A man convicted of being involved in an illegal street race that killed four people was accused of being involved in a burglary just months before his trial.
However, Dylan Cossey's alleged involvement was kept quiet due to criminal proceedings in the High Court at Hamilton which saw him sentenced to 12 months' home detention after four people were killed.
Cossey, the driver of a Honda Integra involved in the fatal race on June 24, 2016, was found guilty in February of manslaughter and street racing causing injury for his part in the tragedy.
Hamilton woman Hannah Leis Strickett-Craze, 24, Paul De Silva, 20, and Lance Robinson, 28, both of Te Awamutu, and Jason McCormick Ross, 19, of Stratford died in the crash. A van driver who was seriously injured has name suppression.
Stephen John Jones was in the passenger seat of Cossey's car and was found guilty of attempting to pervert the course of justice after he edited incriminating video of the crash. He was found not guilty of manslaughter.
Cossey was in the Hamilton District Court today to defend the burglary charge, but a lack of evidence saw the charge dropped halfway through proceedings this afternoon.
He was before Judge Philip Connell defending a charge of burglary after a television was stolen and the front door of a Hamilton East house was smashed in by two men on December last year.
Police prosecutor Leaney Preiss alleged Cossey went to the complainant's Plunket Tce, Hamilton home with three other associates to "collect a debt" - namely $400 for a watch stolen from his father.
Cossey went to the door and spoke to the man before returning to his car.
Preiss then submitted that he and another associate went back to the house armed with a piece of wood, smashed in the front door, and stole the television.
Cossey's lawyer Phil Morgan QC said two men went to the door, but neither was his client.
After four civilian witnesses, including the alleged complainant at the Plunket Tce house, gave evidence, Preiss conceded the police case was not strong enough to proceed.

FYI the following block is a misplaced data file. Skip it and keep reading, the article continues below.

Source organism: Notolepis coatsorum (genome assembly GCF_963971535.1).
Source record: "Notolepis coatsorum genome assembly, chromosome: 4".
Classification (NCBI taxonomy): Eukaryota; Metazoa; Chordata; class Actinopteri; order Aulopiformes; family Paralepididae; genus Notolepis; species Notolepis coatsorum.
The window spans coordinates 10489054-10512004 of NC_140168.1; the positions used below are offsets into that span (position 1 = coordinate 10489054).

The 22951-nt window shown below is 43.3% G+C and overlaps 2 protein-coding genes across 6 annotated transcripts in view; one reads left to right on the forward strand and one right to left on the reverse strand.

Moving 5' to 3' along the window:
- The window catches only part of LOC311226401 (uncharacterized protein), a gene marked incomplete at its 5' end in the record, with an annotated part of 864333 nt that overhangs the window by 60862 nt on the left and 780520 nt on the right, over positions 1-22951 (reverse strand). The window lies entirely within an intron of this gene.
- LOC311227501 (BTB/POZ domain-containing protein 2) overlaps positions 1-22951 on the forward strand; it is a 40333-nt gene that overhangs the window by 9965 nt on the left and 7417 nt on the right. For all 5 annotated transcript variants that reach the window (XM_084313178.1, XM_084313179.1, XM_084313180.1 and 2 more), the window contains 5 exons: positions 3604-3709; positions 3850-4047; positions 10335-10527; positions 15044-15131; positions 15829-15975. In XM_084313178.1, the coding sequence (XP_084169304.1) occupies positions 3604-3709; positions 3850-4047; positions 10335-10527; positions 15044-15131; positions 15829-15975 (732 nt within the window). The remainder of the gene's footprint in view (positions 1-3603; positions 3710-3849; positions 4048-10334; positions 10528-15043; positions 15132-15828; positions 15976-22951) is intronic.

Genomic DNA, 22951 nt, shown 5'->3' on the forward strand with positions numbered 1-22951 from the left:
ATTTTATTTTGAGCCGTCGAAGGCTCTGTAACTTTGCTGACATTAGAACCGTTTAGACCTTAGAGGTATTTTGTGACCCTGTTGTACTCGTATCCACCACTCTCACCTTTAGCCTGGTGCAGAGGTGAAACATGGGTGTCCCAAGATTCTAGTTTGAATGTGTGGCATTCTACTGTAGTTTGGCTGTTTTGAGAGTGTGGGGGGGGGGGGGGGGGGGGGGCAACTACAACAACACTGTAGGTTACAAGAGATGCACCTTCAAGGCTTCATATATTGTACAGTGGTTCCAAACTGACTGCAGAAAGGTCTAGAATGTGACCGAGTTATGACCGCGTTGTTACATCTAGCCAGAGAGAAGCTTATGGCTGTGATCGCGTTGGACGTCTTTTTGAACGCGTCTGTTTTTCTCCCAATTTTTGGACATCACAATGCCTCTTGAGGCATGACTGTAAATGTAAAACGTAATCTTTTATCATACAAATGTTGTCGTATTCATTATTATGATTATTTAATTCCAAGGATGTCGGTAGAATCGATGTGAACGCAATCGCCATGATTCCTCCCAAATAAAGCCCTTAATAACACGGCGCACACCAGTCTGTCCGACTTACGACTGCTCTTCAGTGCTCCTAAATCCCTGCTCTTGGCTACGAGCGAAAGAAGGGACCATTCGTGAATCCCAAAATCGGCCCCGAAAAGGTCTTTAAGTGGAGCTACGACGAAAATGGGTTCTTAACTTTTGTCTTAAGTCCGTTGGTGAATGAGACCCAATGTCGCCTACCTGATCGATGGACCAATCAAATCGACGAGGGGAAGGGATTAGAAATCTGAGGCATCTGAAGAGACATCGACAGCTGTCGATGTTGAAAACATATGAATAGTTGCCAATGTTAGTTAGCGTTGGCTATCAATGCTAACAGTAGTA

The police case was not helped by their complainant who testified via audio visual link from prison, and who appeared to float in and out of bouts of amnesia.
When questioned by Preiss whether he was at the house at the time, he replied "not that I know of, nah".
"I don't even know who [Cossey] is."
The man said he was "pretty out the gate" at the time and struggled to recall before refusing to give evidence all together, stating it was all now "scrambled eggs".
When warned by Judge Philip Connell that he could be held in contempt of court for not answering police questions, Hall replied "who gives a shit, I'm in jail anyway. Who cares."
However, after another warning, his memory suddenly returned and said he wasn't home, he was up an alleyway at the time.
"As far as I know it was to do with a flatmate at the time there, nothing to do with me, so I don't know why I'm being dragged into it."
He later again refused to co-operate and was ordered to be in contempt of court by Judge Connell.
Witnesses appeared to be confused regarding what Cossey was wearing. Coincidentally, one of the two men picked up by Cossey for safety was wearing exactly the same as Cossey - black pants, black top and a red cap.
Evidence from the female driver, and friend of Cossey's, was that he broke down in tears and was crying after coming back from asking about the cash at the door.
It was then she said that the two back-seat passengers - including the one wearing black and red - got out of the car and smashed in the front door and stole the TV.
Two other witnesses, who watched the incident unfold at the time, also offered conflicting statements, leaving Preiss no option but to concede the case.
Judge Connell accepted the police position and dismissed the charge.